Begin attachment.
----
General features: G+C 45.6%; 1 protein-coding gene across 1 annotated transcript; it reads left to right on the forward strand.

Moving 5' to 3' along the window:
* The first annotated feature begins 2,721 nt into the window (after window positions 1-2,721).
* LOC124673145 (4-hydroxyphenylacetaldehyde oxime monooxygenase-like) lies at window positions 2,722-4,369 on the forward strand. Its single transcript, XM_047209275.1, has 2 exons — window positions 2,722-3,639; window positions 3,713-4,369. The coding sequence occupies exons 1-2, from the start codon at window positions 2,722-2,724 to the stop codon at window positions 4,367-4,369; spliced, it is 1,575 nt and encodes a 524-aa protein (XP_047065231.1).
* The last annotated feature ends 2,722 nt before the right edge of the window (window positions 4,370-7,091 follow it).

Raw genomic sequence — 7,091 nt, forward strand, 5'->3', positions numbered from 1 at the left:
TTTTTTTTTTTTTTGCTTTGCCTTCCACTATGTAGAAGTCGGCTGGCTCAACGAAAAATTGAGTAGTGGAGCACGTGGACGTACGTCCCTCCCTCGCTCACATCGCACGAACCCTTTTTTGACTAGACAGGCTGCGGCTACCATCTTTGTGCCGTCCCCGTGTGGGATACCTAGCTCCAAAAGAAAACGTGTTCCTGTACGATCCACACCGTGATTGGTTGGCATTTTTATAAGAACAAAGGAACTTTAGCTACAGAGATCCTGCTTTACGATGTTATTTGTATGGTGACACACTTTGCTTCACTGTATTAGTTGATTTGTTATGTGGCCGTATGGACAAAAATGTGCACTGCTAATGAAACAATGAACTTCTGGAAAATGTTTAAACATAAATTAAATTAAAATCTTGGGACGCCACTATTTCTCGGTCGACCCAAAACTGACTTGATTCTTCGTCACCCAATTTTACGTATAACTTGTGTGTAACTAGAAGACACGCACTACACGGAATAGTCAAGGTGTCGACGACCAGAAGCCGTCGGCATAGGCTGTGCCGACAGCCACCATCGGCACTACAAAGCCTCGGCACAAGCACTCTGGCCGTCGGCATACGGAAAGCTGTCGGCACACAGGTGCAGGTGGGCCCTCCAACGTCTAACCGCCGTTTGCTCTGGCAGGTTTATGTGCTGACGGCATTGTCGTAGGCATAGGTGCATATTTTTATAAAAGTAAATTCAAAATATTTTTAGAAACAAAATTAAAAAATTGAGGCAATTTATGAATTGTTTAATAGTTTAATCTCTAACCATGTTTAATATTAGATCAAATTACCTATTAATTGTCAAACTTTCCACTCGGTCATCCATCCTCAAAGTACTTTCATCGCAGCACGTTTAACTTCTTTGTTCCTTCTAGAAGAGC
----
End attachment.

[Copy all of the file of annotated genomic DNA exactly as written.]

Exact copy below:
General features: G+C 45.6%; 1 protein-coding gene across 1 annotated transcript; it reads left to right on the forward strand.

Moving 5' to 3' along the window:
* The first annotated feature begins 2,721 nt into the window (after window positions 1-2,721).
* LOC124673145 (4-hydroxyphenylacetaldehyde oxime monooxygenase-like) lies at window positions 2,722-4,369 on the forward strand. Its single transcript, XM_047209275.1, has 2 exons — window positions 2,722-3,639; window positions 3,713-4,369. The coding sequence occupies exons 1-2, from the start codon at window positions 2,722-2,724 to the stop codon at window positions 4,367-4,369; spliced, it is 1,575 nt and encodes a 524-aa protein (XP_047065231.1).
* The last annotated feature ends 2,722 nt before the right edge of the window (window positions 4,370-7,091 follow it).

Raw genomic sequence — 7,091 nt, forward strand, 5'->3', positions numbered from 1 at the left:
TTTTTTTTTTTTTTGCTTTGCCTTCCACTATGTAGAAGTCGGCTGGCTCAACGAAAAATTGAGTAGTGGAGCACGTGGACGTACGTCCCTCCCTCGCTCACATCGCACGAACCCTTTTTTGACTAGACAGGCTGCGGCTACCATCTTTGTGCCGTCCCCGTGTGGGATACCTAGCTCCAAAAGAAAACGTGTTCCTGTACGATCCACACCGTGATTGGTTGGCATTTTTATAAGAACAAAGGAACTTTAGCTACAGAGATCCTGCTTTACGATGTTATTTGTATGGTGACACACTTTGCTTCACTGTATTAGTTGATTTGTTATGTGGCCGTATGGACAAAAATGTGCACTGCTAATGAAACAATGAACTTCTGGAAAATGTTTAAACATAAATTAAATTAAAATCTTGGGACGCCACTATTTCTCGGTCGACCCAAAACTGACTTGATTCTTCGTCACCCAATTTTACGTATAACTTGTGTGTAACTAGAAGACACGCACTACACGGAATAGTCAAGGTGTCGACGACCAGAAGCCGTCGGCATAGGCTGTGCCGACAGCCACCATCGGCACTACAAAGCCTCGGCACAAGCACTCTGGCCGTCGGCATACGGAAAGCTGTCGGCACACAGGTGCAGGTGGGCCCTCCAACGTCTAACCGCCGTTTGCTCTGGCAGGTTTATGTGCTGACGGCATTGTCGTAGGCATAGGTGCATATTTTTATAAAAGTAAATTCAAAATATTTTTAGAAACAAAATTAAAAAATTGAGGCAATTTATGAATTGTTTAATAGTTTAATCTCTAACCATGTTTAATATTAGATCAAATTACCTATTAATTGTCAAACTTTCCACTCGGTCATCCATCCTCAAAGTACTTTCATCGCAGCACGTTTAACTTCTTTGTTCCTTCTAGAAGAGC